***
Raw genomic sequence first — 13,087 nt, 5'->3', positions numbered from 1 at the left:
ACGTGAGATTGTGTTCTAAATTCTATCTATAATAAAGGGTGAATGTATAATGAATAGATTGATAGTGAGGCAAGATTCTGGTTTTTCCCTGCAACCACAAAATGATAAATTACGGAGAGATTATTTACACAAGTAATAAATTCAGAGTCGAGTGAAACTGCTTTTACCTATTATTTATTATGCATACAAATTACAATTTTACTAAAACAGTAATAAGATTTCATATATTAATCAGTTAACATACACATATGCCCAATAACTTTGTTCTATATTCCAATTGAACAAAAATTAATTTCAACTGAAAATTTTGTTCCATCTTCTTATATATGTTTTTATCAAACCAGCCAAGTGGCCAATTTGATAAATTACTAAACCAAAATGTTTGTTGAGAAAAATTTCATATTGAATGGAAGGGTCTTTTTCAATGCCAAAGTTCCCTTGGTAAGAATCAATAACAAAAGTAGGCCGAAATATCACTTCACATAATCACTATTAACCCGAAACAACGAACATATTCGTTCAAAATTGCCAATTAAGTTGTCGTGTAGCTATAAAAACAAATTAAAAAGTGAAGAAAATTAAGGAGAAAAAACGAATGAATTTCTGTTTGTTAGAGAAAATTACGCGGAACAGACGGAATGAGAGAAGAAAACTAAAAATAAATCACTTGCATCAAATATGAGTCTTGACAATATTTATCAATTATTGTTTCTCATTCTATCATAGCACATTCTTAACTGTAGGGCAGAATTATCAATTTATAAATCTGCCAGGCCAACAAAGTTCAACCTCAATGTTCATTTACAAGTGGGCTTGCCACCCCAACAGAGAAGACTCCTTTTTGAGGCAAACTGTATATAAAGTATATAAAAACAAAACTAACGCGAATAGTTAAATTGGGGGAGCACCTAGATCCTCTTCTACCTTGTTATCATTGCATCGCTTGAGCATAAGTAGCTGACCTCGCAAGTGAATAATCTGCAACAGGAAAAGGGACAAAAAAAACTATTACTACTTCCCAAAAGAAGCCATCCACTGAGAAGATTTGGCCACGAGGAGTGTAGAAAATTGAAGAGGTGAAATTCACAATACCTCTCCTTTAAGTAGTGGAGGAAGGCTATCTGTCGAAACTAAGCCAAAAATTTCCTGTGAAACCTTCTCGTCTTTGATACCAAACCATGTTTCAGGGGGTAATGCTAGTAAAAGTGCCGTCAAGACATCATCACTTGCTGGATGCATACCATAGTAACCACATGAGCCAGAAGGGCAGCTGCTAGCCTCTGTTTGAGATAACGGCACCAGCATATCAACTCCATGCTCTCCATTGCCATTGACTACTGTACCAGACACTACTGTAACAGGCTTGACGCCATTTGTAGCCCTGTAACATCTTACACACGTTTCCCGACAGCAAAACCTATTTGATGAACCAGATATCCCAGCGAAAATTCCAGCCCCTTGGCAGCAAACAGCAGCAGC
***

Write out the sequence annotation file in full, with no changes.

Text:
Raw genomic sequence first — 13,087 nt, 5'->3', positions numbered from 1 at the left:
ACGTGAGATTGTGTTCTAAATTCTATCTATAATAAAGGGTGAATGTATAATGAATAGATTGATAGTGAGGCAAGATTCTGGTTTTTCCCTGCAACCACAAAATGATAAATTACGGAGAGATTATTTACACAAGTAATAAATTCAGAGTCGAGTGAAACTGCTTTTACCTATTATTTATTATGCATACAAATTACAATTTTACTAAAACAGTAATAAGATTTCATATATTAATCAGTTAACATACACATATGCCCAATAACTTTGTTCTATATTCCAATTGAACAAAAATTAATTTCAACTGAAAATTTTGTTCCATCTTCTTATATATGTTTTTATCAAACCAGCCAAGTGGCCAATTTGATAAATTACTAAACCAAAATGTTTGTTGAGAAAAATTTCATATTGAATGGAAGGGTCTTTTTCAATGCCAAAGTTCCCTTGGTAAGAATCAATAACAAAAGTAGGCCGAAATATCACTTCACATAATCACTATTAACCCGAAACAACGAACATATTCGTTCAAAATTGCCAATTAAGTTGTCGTGTAGCTATAAAAACAAATTAAAAAGTGAAGAAAATTAAGGAGAAAAAACGAATGAATTTCTGTTTGTTAGAGAAAATTACGCGGAACAGACGGAATGAGAGAAGAAAACTAAAAATAAATCACTTGCATCAAATATGAGTCTTGACAATATTTATCAATTATTGTTTCTCATTCTATCATAGCACATTCTTAACTGTAGGGCAGAATTATCAATTTATAAATCTGCCAGGCCAACAAAGTTCAACCTCAATGTTCATTTACAAGTGGGCTTGCCACCCCAACAGAGAAGACTCCTTTTTGAGGCAAACTGTATATAAAGTATATAAAAACAAAACTAACGCGAATAGTTAAATTGGGGGAGCACCTAGATCCTCTTCTACCTTGTTATCATTGCATCGCTTGAGCATAAGTAGCTGACCTCGCAAGTGAATAATCTGCAACAGGAAAAGGGACAAAAAAAACTATTACTACTTCCCAAAAGAAGCCATCCACTGAGAAGATTTGGCCACGAGGAGTGTAGAAAATTGAAGAGGTGAAATTCACAATACCTCTCCTTTAAGTAGTGGAGGAAGGCTATCTGTCGAAACTAAGCCAAAAATTTCCTGTGAAACCTTCTCGTCTTTGATACCAAACCATGTTTCAGGGGGTAATGCTAGTAAAAGTGCCGTCAAGACATCATCACTTGCTGGATGCATACCATAGTAACCACATGAGCCAGAAGGGCAGCTGCTAGCCTCTGTTTGAGATAACGGCACCAGCATATCAACTCCATGCTCTCCATTGCCATTGACTACTGTACCAGACACTACTGTAACAGGCTTGACGCCATTTGTAGCCCTGTAACATCTTACACACGTTTCCCGACAGCAAAACCTATTTGATGAACCAGATATCCCAGCGAAAATTCCAGCCCCTTGGCAGCAAACAGCAGCAGC